Home Tips & Tricks Soy lecithin: properties to combat physical and mental fatigue

Soy lecithin: properties to combat physical and mental fatigue

Soy lecithin: properties to combat physical and mental fatigue

Taking lecithin supplements will energize and boost your memory and concentration. In addition, it has an important anti-inflammatory effect.

Soy lecithin properties to combat physical and mental fatigue

Lecithin is a natural product found in some foods, such as soy, from which the most common supplement is extracted. It has a color that varies between light yellow and tan, with a neutral smell and a pleasant taste. Its healthy properties are multiple, and it especially helps to combat physical and mental fatigue.


Lecithin is also called phosphatidylcholine, because it is made up of a complex mixture of choline phospholipids, inositol and serine, along with B vitamins and the antioxidant vitamin E. Among its fatty acids are the important omega 3. Due to its nutritional characteristics, it has many health benefits.


  • Taking lecithin has been shown to be effective as a replacement therapy for damaged lipids that make up cell membranes.
  • In the mitochondria of cells, the body’s energy is synthesized and stored. Their membranes are composed of phospholipids, but they can oxidize due to intense physical activity, injury, age or disease.
  • When those phospholipids are oxidized, energy decreases, leading to fatigue, aging, and degenerative diseases.
  • Lecithin improves the energy supply of the mitochondria of cells, thanks to its composition similar to these membranes. This action has positive effects on tiredness, fatigue and brain injuries.
  • Lecithin facilitates the formation of acetylcholine, responsible for delaying fatigue and muscle contractions. And as it increases the lipolysis of fats, it is key to the resistance of athletes and the fatigue of the sick.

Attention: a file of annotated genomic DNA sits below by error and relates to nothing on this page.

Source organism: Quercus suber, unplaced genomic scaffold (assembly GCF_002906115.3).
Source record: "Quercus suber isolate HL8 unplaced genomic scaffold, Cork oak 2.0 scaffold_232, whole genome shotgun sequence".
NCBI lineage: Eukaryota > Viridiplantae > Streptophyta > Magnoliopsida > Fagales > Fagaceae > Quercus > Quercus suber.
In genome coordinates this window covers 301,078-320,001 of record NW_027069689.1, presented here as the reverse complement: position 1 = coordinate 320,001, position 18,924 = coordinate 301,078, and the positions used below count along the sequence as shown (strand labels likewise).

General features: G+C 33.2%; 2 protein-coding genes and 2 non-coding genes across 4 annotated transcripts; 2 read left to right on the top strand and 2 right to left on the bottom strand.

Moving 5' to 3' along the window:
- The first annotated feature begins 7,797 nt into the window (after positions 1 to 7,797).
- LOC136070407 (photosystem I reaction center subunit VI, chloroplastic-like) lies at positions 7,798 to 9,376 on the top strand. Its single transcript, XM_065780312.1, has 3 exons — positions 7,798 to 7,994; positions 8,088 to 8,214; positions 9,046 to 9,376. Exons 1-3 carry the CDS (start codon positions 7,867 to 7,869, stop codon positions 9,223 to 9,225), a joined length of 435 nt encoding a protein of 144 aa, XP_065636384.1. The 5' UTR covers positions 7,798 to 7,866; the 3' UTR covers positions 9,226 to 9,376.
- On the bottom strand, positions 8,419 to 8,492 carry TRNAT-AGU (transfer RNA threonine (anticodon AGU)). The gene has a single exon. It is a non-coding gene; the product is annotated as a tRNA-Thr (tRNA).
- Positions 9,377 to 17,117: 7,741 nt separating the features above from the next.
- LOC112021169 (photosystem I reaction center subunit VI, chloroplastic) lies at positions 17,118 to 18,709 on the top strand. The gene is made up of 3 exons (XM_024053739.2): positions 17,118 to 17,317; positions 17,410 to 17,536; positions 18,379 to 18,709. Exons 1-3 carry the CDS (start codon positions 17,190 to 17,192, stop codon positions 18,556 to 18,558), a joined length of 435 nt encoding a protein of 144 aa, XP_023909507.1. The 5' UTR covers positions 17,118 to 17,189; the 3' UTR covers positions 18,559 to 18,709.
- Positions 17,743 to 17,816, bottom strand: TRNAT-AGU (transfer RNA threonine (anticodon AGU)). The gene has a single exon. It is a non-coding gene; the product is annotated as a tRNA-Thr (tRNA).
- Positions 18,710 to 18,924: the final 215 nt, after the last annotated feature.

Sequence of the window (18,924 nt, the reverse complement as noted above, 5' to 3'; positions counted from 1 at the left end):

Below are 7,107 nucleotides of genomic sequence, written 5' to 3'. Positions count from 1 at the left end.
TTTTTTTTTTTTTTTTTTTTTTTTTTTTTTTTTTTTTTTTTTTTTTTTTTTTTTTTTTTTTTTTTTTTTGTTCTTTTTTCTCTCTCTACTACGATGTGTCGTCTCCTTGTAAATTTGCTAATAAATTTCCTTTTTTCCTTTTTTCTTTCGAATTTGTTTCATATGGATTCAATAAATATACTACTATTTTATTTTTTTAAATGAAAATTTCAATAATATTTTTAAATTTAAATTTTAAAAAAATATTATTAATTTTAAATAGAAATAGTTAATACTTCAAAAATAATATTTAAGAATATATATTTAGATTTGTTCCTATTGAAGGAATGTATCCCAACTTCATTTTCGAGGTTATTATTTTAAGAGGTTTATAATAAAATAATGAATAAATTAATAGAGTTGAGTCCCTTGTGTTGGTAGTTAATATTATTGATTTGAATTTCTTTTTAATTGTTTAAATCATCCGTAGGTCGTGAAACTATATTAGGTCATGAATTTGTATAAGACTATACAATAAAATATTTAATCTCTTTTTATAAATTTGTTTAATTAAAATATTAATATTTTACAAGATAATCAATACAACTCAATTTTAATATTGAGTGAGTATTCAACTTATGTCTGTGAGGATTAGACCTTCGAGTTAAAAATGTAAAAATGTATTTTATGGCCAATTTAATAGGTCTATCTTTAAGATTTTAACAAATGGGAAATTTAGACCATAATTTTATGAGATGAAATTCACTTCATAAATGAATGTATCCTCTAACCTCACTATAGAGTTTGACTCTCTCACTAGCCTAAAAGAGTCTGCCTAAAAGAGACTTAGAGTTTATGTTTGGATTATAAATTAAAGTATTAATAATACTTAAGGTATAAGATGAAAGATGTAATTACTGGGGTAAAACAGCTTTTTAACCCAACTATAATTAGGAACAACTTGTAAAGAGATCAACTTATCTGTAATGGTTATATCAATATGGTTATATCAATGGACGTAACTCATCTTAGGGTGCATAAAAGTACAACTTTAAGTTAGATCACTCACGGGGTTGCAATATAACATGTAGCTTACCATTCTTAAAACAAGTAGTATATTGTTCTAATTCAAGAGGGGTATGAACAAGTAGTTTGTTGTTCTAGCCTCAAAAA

• Lecithin is included in sports nutrition because it provides phosphatidylserine, another essential phospholipid in high-endurance sports. In addition, it accelerates recovery, prevents muscle pain and lowers inflammation, optimizes energy formation and reduces stress.


  • The omega-3 fatty acids in lecithin exert an antioxidant action on brain lipids. Its phospholipids are effective in reducing stress and improving memory, mobility and cognition, as well as in reducing neuronal degeneration in Alzheimer’s disease and restoring the parameters associated with concentration.
  • Lecithin reduces mental fatigue and improves performance in times of study, thanks to the neuronal regenerative capacity of its phospholipids, and its richness in vitamins B and E. It influences brain development, memory, concentration and mood.
  • Nonspecific fatigue, for example, may be due to alterations in the synthesis and activity of certain neurotransmitters. One is acetylcholine, whose precursor is choline, the basic component of lecithin. Its high availability reduces this fatigue.


The omega 3 fatty acids in lecithin have anti-inflammatory actions. Therefore, lecithin reduces the symptoms of rheumatoid arthritis, thanks to its omega 3 fatty acids and phospholipids, and reduces fatigue associated with cancer and the adverse effects of chemotherapy.


Lecithin liquefies cholesterol, regulates its segregation in bile and inhibits its reabsorption. It also reduces homocysteine, and with it the risk of cardiovascular disease, and prevents the development of fatty liver.


In pre- and postmenopause, supplementing with 1200 mg of lecithin daily relieves fatigue and helps with menopausal symptoms such as hot flashes, sweats, anxiety, depression and insomnia. In addition, it reduces pressure and swelling of the legs.


Soy beans are the main source of lecithin. Even so, it is also present, although in smaller proportions, in nuts and seeds (sesame, sunflower …), in avocado, olive oil and egg yolk. It is an emulsifier widely used in the preparation of chocolates and to give consistency to sauces. The body synthesizes it in the liver.

In addition, there are different lecithin supplements. Granules are usually the most common, because their flavor and texture are pleasant. As a supplement, two to four tablespoons are added daily to smoothies, juices or vegetable milks. They are also used as a salad dressing. Another option is to take it in capsules of between 1,200 and 1,600 mg, with a maximum of 3 g per day. Do not forget that in very high doses, lecithin can present contraindications: it can cause abdominal pain, sweating, vomiting and weight loss. It may also interact with blood-thinning medications and hypothyroidism medications. And it is discouraged in pregnancy.


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